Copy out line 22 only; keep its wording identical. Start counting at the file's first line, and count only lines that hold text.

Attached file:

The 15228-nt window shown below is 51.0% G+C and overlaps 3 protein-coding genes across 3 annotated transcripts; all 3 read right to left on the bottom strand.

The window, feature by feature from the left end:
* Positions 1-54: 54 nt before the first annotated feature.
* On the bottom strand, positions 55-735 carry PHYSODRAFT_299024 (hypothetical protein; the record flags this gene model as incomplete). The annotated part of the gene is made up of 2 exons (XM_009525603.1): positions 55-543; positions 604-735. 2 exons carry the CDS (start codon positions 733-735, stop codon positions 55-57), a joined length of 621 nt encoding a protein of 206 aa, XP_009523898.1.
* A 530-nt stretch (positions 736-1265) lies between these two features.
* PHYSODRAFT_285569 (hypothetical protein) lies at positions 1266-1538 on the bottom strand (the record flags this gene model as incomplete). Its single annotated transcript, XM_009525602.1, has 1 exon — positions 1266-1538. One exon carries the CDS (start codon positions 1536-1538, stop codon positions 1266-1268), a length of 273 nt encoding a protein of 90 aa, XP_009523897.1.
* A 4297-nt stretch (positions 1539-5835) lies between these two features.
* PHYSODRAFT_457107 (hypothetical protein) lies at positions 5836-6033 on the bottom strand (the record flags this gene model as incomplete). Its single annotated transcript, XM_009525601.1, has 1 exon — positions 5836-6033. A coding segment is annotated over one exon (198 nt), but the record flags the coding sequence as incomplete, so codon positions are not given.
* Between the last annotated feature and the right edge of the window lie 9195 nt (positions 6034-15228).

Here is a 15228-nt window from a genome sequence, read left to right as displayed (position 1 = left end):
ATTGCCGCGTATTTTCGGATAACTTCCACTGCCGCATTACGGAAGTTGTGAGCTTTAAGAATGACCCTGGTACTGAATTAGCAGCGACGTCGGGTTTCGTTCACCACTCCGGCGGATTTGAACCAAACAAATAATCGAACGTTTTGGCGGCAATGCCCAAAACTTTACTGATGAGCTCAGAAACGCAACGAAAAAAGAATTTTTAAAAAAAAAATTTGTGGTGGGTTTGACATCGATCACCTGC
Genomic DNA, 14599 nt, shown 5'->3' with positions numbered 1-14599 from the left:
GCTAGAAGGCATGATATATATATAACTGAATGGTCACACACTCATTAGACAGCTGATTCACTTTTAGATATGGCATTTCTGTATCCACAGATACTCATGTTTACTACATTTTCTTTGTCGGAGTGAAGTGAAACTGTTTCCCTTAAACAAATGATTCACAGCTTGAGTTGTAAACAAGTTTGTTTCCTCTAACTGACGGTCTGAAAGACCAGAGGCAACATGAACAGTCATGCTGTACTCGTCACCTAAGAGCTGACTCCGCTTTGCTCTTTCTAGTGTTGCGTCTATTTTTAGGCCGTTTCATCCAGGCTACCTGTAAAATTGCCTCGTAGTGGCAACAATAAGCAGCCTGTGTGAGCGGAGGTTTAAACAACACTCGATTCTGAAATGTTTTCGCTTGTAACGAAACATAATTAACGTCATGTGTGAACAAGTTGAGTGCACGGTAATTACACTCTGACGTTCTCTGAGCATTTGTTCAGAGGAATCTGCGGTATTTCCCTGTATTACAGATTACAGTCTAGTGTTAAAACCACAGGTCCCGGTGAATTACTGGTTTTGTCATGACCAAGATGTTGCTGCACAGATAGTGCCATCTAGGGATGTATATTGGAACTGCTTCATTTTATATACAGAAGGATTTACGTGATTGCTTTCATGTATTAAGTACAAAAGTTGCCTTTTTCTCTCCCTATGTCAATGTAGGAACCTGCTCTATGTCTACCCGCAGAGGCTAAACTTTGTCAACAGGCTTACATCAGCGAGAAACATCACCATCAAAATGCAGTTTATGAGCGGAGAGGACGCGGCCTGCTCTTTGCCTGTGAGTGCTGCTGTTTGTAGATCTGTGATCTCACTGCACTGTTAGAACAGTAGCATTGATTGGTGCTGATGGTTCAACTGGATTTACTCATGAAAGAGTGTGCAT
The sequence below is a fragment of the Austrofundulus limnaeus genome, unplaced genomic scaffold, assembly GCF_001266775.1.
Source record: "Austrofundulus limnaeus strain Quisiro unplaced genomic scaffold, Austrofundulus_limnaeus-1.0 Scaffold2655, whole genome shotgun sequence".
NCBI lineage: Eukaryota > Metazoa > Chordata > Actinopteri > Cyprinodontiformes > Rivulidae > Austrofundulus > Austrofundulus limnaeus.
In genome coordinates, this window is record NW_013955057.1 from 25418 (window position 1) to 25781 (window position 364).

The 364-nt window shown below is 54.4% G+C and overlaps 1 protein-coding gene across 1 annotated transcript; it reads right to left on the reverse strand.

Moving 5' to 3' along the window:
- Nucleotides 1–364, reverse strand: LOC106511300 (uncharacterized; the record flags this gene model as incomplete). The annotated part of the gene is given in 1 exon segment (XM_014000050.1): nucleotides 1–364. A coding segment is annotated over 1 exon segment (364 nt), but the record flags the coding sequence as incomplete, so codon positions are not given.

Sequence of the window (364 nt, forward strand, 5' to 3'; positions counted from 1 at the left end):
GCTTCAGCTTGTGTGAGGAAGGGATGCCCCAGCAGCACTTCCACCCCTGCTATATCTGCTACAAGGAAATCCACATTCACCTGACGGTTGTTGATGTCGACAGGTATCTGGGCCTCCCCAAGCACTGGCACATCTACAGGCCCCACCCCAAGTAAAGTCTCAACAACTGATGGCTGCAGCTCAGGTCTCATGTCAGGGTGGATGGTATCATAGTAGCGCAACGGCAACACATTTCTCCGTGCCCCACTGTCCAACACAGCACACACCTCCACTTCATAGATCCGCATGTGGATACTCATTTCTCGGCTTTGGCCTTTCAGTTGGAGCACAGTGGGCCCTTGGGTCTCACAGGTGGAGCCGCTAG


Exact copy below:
GCTTCAGCTTGTGTGAGGAAGGGATGCCCCAGCAGCACTTCCACCCCTGCTATATCTGCTACAAGGAAATCCACATTCACCTGACGGTTGTTGATGTCGACAGGTATCTGGGCCTCCCCAAGCACTGGCACATCTACAGGCCCCACCCCAAGTAAAGTCTCAACAACTGATGGCTGCAGCTCAGGTCTCATGTCAGGGTGGATGGTATCATAGTAGCGCAACGGCAACACATTTCTCCGTGCCCCACTGTCCAACACAGCACACACCTCCACTTCATAGATCCGCATGTGGATACTCATTTCTCGGCTTTGGCCTTTCAGTTGGAGCACAGTGGGCCCTTGGGTCTCACAGGTGGAGCCGCTAG